Duhaime's Law Dictionary


Subsidiary Definition:

A corporation subordinate to a dominant company which is able, through share ownership, to exert influence or control over its affairs.

In Glassman, Justice Philp adopted these words to define a subsidiary:

"... a company that is subordinate to the dominant company which is able, through share ownership, to exert influence or control over its affairs ... one that is run and owned by another company which is called the parent. In fact, to control, the parent company must own more than 50% of a voting stock of the subsidiary."

In a 1938 tax case, Wilson, Justice Mclean had noted:

"[A] subsidiary company ... it may be said to mean a corporation the capital stock of which is owned or controlled by another company, usually called a holding company, the business of the holding company and the subsidiary company being of the same class....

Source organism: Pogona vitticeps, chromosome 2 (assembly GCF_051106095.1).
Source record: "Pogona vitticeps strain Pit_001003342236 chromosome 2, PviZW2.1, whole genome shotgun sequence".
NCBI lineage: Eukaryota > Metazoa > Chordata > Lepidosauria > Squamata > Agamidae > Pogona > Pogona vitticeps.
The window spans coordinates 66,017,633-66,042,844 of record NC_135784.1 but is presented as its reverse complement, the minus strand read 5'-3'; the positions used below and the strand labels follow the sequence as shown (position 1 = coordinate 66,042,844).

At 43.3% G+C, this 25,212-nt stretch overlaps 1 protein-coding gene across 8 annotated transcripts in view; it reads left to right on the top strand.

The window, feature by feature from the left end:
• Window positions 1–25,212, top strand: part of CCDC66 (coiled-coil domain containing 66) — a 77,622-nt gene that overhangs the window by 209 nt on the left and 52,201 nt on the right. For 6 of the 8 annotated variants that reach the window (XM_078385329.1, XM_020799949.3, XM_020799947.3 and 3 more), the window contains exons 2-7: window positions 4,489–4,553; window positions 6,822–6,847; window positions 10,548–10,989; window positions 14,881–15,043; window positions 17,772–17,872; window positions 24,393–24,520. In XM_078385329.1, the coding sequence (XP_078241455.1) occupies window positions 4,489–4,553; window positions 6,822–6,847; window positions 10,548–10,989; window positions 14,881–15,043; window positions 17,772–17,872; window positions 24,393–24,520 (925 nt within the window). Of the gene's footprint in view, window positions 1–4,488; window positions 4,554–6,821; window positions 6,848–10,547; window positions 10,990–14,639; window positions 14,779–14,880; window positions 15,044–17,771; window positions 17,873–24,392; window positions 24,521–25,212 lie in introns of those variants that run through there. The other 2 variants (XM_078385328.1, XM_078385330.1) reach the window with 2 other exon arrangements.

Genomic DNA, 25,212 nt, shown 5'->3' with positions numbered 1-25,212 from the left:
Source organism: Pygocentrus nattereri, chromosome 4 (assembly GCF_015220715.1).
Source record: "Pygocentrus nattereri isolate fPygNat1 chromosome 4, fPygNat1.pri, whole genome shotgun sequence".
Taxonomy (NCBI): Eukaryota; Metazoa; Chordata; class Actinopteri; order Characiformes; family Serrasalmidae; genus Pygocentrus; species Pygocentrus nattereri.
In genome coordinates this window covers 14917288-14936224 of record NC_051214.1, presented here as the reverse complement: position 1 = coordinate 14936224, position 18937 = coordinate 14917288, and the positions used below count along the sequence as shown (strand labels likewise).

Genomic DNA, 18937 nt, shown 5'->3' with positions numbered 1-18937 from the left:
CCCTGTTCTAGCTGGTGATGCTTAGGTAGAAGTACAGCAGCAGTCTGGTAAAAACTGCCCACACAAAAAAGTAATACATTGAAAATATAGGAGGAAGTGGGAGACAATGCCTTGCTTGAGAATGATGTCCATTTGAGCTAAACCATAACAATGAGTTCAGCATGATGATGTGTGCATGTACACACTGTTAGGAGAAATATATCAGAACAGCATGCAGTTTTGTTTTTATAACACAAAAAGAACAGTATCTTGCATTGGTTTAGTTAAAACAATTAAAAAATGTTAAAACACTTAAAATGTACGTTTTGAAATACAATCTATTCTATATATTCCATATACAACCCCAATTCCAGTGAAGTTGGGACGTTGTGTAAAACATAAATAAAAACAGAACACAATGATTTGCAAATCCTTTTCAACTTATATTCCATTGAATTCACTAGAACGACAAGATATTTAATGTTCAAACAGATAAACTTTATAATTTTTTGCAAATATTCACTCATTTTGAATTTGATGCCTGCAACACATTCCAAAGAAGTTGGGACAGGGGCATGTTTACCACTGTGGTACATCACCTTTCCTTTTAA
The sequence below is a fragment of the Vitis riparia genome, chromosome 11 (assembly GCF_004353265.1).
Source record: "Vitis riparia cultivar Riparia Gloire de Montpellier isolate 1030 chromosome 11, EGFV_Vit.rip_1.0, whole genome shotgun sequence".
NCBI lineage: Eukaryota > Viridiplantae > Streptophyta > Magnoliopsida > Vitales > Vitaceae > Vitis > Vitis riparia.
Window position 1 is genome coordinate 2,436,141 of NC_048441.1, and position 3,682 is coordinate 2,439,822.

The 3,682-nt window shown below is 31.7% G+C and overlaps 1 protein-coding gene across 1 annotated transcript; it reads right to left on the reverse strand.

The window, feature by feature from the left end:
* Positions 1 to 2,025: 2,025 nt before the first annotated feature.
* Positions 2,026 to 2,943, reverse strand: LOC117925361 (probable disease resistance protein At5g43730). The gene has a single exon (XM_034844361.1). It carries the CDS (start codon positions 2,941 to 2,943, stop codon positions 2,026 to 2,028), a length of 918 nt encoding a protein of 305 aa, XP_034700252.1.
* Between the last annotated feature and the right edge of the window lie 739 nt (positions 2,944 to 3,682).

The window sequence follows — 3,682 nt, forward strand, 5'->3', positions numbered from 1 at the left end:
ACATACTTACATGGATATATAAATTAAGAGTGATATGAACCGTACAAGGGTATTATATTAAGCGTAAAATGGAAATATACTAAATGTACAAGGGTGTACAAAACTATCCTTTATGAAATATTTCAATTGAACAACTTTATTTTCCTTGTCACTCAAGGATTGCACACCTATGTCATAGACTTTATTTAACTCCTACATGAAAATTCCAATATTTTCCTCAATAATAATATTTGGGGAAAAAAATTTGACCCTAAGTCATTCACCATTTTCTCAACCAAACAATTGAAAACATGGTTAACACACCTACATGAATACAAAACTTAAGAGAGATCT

"Ordinarily, a holding company is one which acquires the whole or a controlling interest in the share capital of one or more distinct businesses, thereby for practical purposes effectively amalgamating them and consolidating their interests. The types of business carried on by a holding company and its subsidiaries may vary greatly, and it is not necessary that they be of the same class."

In Cominco, Justice Gibbs wrote:

"Subsidiary is a commonly used word ... as subordinate, secondary. Coupled with the adjective controlled, in the context of corporate affairs it means that the company so described is subordinate to a dominant company which is able, through share ownership, to exert influence or control over its affairs."

REFERENCES:

  • Cominco Ltd. v. Canadian Pacific Ltd., 24 B.C.L.R. (2d) 124 (1988, BCSC)
  • Duhaime, Lloyd, Commercial Law
  • Glassman v. Honda Canada Inc., 22 M.V.R. (3d) 238 (1996, Ontario Court of Justice (General Division)
  • Wilson v. Minister of National Revenue, [1939] 1 D.L.R. 678 (Exchequer Court of Canada)

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